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Confusion Surrounds Possible Eviction of Nexus Collective

By Ricghard Brenneman
Tuesday May 30, 2006

The Nexus Institute, a prominent West Berkeley artists’ collective, faces eviction from its home of 20 years when their lease expires Thursday. 

That much is certain. Beyond that, endless questions arise. 

“My understanding is that we’ll stay while we negotiate with them,” said Carolyn Newborg, a co-president of the collective. 

“Their lease is up on the 31st, and we’re not renewing. We notified them of that in October,” said Mim Carlson, executive director of the Berkeley East Bay Humane Society, the collective’s landlord. 

A co-op with a long and distinguished history in West Berkeley, Nexus currently resides in buildings at 2701-2721 Eighth St. 

The largest structure is the distinctive brick building at the southeast corner of Eighth and Carleton streets built in 1924 for Standard Die & Specialty by the Austin Building Co.—the firm that also built the distinctive H.J. Heinz Co. factory at San Pablo and Ashby avenues. 

Of the two other buildings, clad in sheet metal, one was used as a factory to make the World War II progenitor of today’s cluster bombs. 

Only the brick building is landmarked. The problem Nexus faces is that the Humane Society needs to sell the property to raise money to build a new facility at their headquarters, located on the same block at 2700 Ninth St.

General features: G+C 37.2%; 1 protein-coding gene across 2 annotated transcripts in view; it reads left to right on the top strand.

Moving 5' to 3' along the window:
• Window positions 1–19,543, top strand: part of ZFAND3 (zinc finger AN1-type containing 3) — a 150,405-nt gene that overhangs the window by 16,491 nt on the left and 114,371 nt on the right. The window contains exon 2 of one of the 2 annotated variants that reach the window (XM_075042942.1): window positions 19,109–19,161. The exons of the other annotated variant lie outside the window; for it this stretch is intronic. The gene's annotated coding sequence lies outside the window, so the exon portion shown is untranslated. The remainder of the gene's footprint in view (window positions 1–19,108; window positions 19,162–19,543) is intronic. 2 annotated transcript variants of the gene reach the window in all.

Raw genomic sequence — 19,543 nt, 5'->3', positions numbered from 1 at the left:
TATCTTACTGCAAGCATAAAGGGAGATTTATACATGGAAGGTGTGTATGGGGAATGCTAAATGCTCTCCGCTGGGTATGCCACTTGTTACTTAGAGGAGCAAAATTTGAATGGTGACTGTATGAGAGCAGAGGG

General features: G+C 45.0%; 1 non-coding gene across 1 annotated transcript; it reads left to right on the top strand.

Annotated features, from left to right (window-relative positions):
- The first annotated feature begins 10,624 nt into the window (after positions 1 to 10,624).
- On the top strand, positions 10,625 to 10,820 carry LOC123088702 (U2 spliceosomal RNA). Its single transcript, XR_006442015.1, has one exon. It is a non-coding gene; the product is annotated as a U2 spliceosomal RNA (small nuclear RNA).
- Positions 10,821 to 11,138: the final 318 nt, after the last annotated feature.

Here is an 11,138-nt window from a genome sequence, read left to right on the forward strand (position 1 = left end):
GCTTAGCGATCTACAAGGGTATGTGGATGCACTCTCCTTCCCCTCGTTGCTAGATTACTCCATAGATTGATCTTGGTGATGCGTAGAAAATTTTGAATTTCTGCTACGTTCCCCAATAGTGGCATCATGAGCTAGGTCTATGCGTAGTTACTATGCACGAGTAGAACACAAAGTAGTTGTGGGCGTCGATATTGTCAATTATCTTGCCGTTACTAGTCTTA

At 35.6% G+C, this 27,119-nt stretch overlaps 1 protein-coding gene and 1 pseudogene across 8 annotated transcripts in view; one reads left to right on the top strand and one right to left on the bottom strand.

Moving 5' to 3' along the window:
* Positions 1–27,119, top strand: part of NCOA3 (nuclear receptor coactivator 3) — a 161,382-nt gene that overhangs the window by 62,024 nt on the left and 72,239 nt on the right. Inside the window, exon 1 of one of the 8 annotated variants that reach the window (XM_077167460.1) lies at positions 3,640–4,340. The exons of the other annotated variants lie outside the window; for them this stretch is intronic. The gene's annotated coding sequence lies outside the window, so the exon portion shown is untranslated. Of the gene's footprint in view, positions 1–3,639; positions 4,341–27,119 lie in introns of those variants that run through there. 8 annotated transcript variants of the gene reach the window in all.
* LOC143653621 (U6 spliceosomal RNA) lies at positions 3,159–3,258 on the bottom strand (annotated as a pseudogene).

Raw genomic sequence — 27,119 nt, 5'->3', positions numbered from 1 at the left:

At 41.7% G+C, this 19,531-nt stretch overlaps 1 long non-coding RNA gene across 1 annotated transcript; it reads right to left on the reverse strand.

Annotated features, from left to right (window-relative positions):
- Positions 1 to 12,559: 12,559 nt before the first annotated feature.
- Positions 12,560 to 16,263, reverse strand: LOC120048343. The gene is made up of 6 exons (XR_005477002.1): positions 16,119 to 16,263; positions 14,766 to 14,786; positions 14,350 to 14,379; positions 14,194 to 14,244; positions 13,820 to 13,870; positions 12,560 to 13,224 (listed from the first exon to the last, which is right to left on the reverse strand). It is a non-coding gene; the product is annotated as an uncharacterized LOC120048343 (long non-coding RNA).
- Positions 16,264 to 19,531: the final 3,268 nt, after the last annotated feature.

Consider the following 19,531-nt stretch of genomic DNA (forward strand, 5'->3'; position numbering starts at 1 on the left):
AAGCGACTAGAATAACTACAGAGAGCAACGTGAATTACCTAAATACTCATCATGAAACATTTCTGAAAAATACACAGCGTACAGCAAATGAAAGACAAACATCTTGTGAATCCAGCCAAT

“Our realtor hasn’t brought us any buyers yet,” said Carlson. 

But Gregory Harper, an Emeryville attorney and artist who represents Nexus, said that’s not the case. 

“Somebody should let them know that we accepted their offer to sell to us,” he said. 

Harper said the Human Society broke off talks while Nexus was seeking answers to key questions about the property. For one thing, he said, the property the society is selling doesn’t legally exist yet. 

The Humane Society’s property is currently all one parcel, and would have to be split before it could be sold, he said. 

Other questions had to do with the site’s long history of industrial use. 

“There were underground storage tanks that we understand were removed,” Harper said, leading to more questions about possible residual contamination. 

Before such questions were answered, Harper said, “they abruptly said ‘No, that’s it. You’ve had long enough.’ We said we didn’t have enough information.” 

Asked about the offer, Carlson said, “You’ll have to talk to our attorney, Brian Smith.” A San Francisco attorney, Smith was unavailable for comment by the paper’s deadline. 

Any buyer would face an additional complication in the legal requirement to provide new space for the evicted artists. 

According to a July 23, 2004, memorandum from then-Assistant to the City Manager Jim Hynes, the Humane Society “is required to replace 75 percent of whatever the Nexus tenants currently have,” either at the current site or at another one within the West Berkeley district. 

Yet another complication arises from the landmarked building, which is an unreinforced masonry structure which requires a seismic retrofit. 

“We offered to do the retrofit if they renewed our lease,” said Bob Brockl, one of the Nexus artists. 

The collective includes 25 artists who operate a community gallery in the landmarked building. Classes are given as well. 

Before Nexus, the site was home to another Berkeley institution, Ohmega Salvage. 

“I hope we can resolve this,” said Newborg. “It’s a shame to have two nonprofits in conflict. Otherwise, our interests aren’t in conflict. We have artists who are animal rescuers and they have animal rescuers who are artists.”